Here are the questions New Orleans has to ponder: How many games can Holiday really log this year? And at what point do the Pelicans face the inevitable that Holiday likely walks in July?

The Pelicans seem to be at least exploring what their options are now, which likely means that as the deadline gets closer and their season comes into better focus, making a deal around Holiday or Evans becomes a real option.

Considering Holiday has played in just 139 games in his three seasons in New Orleans, it’s hard to envision he returns a ton of value in trade. But for the Pelicans – who just got nothing for Ryan Anderson’s free agency – would letting another player (or two) walk for nothing really be smart?

The guard spots are absolutely something to watch in New Orleans. The Pelicans seem like they are open to ideas.

Rudy Gay – Sacramento Kings – $14.2 million Player Option

The Kings and Rudy Gay are headed toward a divorce; it’s only a matter of time. Gay holds a Player Option for next season and even though $14.2 million seems like the right number for Gay, even in this new bloated contract environment, he likely opts-out not for the first number, but the last number on his new deal.

It’s unlikely Gay fetches a deal more than $14 million annually as a free agent, but can he get a team to lock in two or three more contract years in the process? More importantly, opting out would allow him to choose his next team.

Gay’s option year makes consummating a trade tough. Some of the teams that like Gay (that’s you, Houston) don’t want the 2017-18 contract year. The teams that are interested in the contract year want Gay to opt-in and lock in that security, but it doesn’t seem he’s ready to commit to that.

The Kings are expected to open camp with the roster as it stands, but as things start to take shape, there is little doubt Gay is one of the odd guys out, especially if the fit is less than ideal.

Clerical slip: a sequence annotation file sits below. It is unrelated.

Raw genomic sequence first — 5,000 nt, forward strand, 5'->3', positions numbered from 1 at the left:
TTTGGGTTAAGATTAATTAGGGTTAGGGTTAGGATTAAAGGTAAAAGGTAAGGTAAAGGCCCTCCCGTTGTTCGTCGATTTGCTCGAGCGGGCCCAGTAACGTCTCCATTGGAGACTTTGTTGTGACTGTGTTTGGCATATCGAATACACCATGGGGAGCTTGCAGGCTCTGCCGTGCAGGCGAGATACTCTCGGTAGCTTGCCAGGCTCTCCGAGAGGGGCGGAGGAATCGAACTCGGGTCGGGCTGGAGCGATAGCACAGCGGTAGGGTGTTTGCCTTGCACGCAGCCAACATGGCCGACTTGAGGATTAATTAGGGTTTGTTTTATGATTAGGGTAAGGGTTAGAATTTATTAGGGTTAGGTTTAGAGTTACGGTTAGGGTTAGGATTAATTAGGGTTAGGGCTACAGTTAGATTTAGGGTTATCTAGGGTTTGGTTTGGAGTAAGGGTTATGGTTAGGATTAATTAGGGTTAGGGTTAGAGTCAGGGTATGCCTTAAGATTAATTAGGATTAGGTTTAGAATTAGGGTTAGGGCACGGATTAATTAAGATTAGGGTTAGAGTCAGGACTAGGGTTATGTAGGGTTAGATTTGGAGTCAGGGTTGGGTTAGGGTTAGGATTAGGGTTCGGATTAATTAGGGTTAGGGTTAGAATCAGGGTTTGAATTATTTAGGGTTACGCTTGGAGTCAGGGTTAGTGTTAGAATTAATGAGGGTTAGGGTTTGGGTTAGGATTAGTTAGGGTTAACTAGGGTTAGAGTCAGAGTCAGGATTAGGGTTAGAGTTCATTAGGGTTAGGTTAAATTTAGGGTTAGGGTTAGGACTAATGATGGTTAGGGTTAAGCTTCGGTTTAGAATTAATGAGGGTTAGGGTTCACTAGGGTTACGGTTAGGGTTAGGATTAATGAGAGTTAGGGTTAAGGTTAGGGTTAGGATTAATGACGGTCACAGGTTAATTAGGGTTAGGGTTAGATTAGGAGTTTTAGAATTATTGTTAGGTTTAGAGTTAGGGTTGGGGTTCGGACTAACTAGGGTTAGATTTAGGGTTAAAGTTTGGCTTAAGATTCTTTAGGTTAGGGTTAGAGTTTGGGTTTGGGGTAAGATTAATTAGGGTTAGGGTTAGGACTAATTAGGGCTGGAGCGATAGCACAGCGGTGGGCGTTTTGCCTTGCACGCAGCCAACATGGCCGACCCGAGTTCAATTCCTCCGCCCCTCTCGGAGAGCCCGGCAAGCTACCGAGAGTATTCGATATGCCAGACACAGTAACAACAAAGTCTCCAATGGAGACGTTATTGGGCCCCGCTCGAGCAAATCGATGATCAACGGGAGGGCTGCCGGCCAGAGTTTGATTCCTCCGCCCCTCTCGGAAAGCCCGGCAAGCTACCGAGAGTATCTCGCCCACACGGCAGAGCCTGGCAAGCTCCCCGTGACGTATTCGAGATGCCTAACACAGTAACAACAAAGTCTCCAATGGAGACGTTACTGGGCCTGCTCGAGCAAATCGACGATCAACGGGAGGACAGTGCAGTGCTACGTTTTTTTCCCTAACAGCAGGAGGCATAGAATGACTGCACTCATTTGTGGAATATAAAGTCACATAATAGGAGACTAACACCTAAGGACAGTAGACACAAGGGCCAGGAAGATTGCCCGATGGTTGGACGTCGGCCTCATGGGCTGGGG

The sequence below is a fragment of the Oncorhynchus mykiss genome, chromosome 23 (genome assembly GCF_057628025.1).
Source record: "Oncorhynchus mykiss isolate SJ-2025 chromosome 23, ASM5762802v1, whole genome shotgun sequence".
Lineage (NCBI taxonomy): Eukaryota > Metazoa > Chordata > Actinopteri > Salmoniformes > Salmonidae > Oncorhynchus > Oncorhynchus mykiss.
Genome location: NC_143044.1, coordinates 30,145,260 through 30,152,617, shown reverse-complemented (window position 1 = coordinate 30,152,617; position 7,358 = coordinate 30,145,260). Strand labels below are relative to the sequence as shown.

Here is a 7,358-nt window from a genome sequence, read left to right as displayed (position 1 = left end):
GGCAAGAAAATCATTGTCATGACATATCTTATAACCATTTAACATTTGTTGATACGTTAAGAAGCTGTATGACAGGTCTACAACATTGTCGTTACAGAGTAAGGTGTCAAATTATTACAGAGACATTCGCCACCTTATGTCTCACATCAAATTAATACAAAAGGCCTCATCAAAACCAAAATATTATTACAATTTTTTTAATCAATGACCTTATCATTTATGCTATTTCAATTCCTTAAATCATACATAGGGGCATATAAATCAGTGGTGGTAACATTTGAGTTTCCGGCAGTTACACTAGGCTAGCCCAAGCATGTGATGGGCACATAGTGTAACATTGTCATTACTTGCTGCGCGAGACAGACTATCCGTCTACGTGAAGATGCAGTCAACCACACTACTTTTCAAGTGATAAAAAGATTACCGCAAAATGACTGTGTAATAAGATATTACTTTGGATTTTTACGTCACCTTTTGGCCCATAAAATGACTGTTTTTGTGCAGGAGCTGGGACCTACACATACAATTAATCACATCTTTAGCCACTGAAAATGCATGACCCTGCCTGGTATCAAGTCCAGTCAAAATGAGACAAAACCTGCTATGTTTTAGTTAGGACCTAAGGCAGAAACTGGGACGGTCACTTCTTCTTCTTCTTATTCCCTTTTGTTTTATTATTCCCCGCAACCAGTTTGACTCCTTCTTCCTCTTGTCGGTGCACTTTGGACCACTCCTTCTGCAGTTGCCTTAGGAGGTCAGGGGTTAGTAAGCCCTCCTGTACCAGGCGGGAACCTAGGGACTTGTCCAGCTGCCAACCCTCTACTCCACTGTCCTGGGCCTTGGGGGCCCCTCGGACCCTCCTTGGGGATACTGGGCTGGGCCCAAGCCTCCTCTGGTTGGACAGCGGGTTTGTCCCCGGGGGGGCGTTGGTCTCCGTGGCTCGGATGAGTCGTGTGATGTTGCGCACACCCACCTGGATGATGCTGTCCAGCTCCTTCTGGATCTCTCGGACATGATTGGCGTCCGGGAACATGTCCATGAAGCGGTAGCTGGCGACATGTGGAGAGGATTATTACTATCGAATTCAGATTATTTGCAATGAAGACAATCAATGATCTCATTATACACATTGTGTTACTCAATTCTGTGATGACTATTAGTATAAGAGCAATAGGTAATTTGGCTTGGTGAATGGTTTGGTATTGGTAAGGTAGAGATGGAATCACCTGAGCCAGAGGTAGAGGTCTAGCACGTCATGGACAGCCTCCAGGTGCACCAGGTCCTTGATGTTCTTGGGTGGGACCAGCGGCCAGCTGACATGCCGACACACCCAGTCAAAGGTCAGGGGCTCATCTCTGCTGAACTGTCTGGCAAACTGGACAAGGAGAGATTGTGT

Uncertainty is a problem in any transaction in the NBA, but as things get closer to the trade deadline and teams fail to meet their objectives, obtaining a versatile small forward who more than likely opts out is a viable possibility. Word is the Kings do not want a ton in return for him, so this one seems like a matter of when rather than if.

Zach Randolph – Memphis Grizzlies

If you follow the Grizzlies, you may feel that it’s hard to imagine Zach Randolph not finishing his career in Memphis. The question is, will the Grizzlies go the Tim Duncan route and give Randolph years on his next deal in exchange for a lower cap value? Or, do the Grizz cash Randolph out in trade and move into the future?

Even though the Grizz can exceed the cap to sign Randolph to any number they want in July, is it smart to make a longer-term or big-dollar investment in Randolph? It’s romantic to think that he would take a huge pay cut to stay in Memphis, but it’s not really practical to believe it happens.

The Grizzlies have to come to terms with what Zach is in the near-term as they enter training camp. If Randolph can bounce back to form in what will be his 16th season in the NBA, that’s good for the Grizzlies. But at some point, they are going to have to find minutes and a role not only for big free agent addition Chandler Parsons but also rookie Deyonta Davis. A case can be made that there is no better teacher and tutor for the new Grizz players than Randolph. That may very well be true, but should the Grizzlies really try to keep Zach beyond this year, especially with the new coaching staff and system coming in that’s expected to increase the tempo? That’s the real question; if the answer is no, there is little question he has trade value around the NBA.